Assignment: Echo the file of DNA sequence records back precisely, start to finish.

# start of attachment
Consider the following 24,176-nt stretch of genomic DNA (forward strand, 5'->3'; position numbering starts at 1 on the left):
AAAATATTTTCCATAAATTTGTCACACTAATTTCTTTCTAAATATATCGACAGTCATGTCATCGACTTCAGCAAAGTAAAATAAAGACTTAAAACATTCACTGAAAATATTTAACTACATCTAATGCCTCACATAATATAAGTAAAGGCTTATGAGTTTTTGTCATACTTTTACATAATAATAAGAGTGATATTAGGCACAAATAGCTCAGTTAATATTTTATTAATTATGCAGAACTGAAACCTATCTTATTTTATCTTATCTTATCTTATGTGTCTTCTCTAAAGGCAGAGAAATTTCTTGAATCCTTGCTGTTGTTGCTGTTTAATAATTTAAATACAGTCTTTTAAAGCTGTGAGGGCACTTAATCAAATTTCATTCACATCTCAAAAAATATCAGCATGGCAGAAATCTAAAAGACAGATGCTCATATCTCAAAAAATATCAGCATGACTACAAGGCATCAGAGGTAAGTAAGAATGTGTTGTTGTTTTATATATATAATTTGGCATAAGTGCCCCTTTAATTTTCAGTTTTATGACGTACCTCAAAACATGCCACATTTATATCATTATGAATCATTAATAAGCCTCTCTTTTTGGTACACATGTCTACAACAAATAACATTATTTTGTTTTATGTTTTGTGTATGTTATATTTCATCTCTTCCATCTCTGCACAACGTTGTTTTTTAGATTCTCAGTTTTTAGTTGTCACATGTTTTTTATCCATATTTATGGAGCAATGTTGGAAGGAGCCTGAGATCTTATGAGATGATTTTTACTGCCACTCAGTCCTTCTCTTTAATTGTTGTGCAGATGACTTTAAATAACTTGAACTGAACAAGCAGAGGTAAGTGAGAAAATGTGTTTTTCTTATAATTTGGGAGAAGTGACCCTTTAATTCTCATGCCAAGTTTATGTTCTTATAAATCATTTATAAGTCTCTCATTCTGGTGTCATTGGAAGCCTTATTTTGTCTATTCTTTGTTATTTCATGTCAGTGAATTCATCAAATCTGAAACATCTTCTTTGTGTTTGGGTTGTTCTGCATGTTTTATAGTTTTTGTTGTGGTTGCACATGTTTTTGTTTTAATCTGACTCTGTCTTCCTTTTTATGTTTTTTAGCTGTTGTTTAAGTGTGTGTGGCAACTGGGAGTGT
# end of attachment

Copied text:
Consider the following 24,176-nt stretch of genomic DNA (forward strand, 5'->3'; position numbering starts at 1 on the left):
AAAATATTTTCCATAAATTTGTCACACTAATTTCTTTCTAAATATATCGACAGTCATGTCATCGACTTCAGCAAAGTAAAATAAAGACTTAAAACATTCACTGAAAATATTTAACTACATCTAATGCCTCACATAATATAAGTAAAGGCTTATGAGTTTTTGTCATACTTTTACATAATAATAAGAGTGATATTAGGCACAAATAGCTCAGTTAATATTTTATTAATTATGCAGAACTGAAACCTATCTTATTTTATCTTATCTTATCTTATGTGTCTTCTCTAAAGGCAGAGAAATTTCTTGAATCCTTGCTGTTGTTGCTGTTTAATAATTTAAATACAGTCTTTTAAAGCTGTGAGGGCACTTAATCAAATTTCATTCACATCTCAAAAAATATCAGCATGGCAGAAATCTAAAAGACAGATGCTCATATCTCAAAAAATATCAGCATGACTACAAGGCATCAGAGGTAAGTAAGAATGTGTTGTTGTTTTATATATATAATTTGGCATAAGTGCCCCTTTAATTTTCAGTTTTATGACGTACCTCAAAACATGCCACATTTATATCATTATGAATCATTAATAAGCCTCTCTTTTTGGTACACATGTCTACAACAAATAACATTATTTTGTTTTATGTTTTGTGTATGTTATATTTCATCTCTTCCATCTCTGCACAACGTTGTTTTTTAGATTCTCAGTTTTTAGTTGTCACATGTTTTTTATCCATATTTATGGAGCAATGTTGGAAGGAGCCTGAGATCTTATGAGATGATTTTTACTGCCACTCAGTCCTTCTCTTTAATTGTTGTGCAGATGACTTTAAATAACTTGAACTGAACAAGCAGAGGTAAGTGAGAAAATGTGTTTTTCTTATAATTTGGGAGAAGTGACCCTTTAATTCTCATGCCAAGTTTATGTTCTTATAAATCATTTATAAGTCTCTCATTCTGGTGTCATTGGAAGCCTTATTTTGTCTATTCTTTGTTATTTCATGTCAGTGAATTCATCAAATCTGAAACATCTTCTTTGTGTTTGGGTTGTTCTGCATGTTTTATAGTTTTTGTTGTGGTTGCACATGTTTTTGTTTTAATCTGACTCTGTCTTCCTTTTTATGTTTTTTAGCTGTTGTTTAAGTGTGTGTGGCAACTGGGAGTGT